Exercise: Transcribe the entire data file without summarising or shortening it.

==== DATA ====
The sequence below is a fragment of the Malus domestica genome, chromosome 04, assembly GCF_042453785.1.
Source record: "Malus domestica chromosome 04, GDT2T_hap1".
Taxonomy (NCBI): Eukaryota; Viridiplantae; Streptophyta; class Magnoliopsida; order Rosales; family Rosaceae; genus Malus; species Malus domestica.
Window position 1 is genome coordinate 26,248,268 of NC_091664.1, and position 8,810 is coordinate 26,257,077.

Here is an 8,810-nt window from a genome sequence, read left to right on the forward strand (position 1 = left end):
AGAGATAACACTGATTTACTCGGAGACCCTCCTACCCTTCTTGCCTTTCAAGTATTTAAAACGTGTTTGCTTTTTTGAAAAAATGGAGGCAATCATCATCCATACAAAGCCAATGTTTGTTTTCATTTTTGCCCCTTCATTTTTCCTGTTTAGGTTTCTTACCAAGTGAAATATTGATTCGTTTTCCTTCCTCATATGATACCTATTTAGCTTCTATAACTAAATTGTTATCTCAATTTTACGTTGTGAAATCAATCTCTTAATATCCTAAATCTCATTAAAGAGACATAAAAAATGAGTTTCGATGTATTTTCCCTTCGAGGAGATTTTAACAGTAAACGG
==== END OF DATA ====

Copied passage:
The sequence below is a fragment of the Malus domestica genome, chromosome 04, assembly GCF_042453785.1.
Source record: "Malus domestica chromosome 04, GDT2T_hap1".
Taxonomy (NCBI): Eukaryota; Viridiplantae; Streptophyta; class Magnoliopsida; order Rosales; family Rosaceae; genus Malus; species Malus domestica.
Window position 1 is genome coordinate 26,248,268 of NC_091664.1, and position 8,810 is coordinate 26,257,077.

Here is an 8,810-nt window from a genome sequence, read left to right on the forward strand (position 1 = left end):
AGAGATAACACTGATTTACTCGGAGACCCTCCTACCCTTCTTGCCTTTCAAGTATTTAAAACGTGTTTGCTTTTTTGAAAAAATGGAGGCAATCATCATCCATACAAAGCCAATGTTTGTTTTCATTTTTGCCCCTTCATTTTTCCTGTTTAGGTTTCTTACCAAGTGAAATATTGATTCGTTTTCCTTCCTCATATGATACCTATTTAGCTTCTATAACTAAATTGTTATCTCAATTTTACGTTGTGAAATCAATCTCTTAATATCCTAAATCTCATTAAAGAGACATAAAAAATGAGTTTCGATGTATTTTCCCTTCGAGGAGATTTTAACAGTAAACGG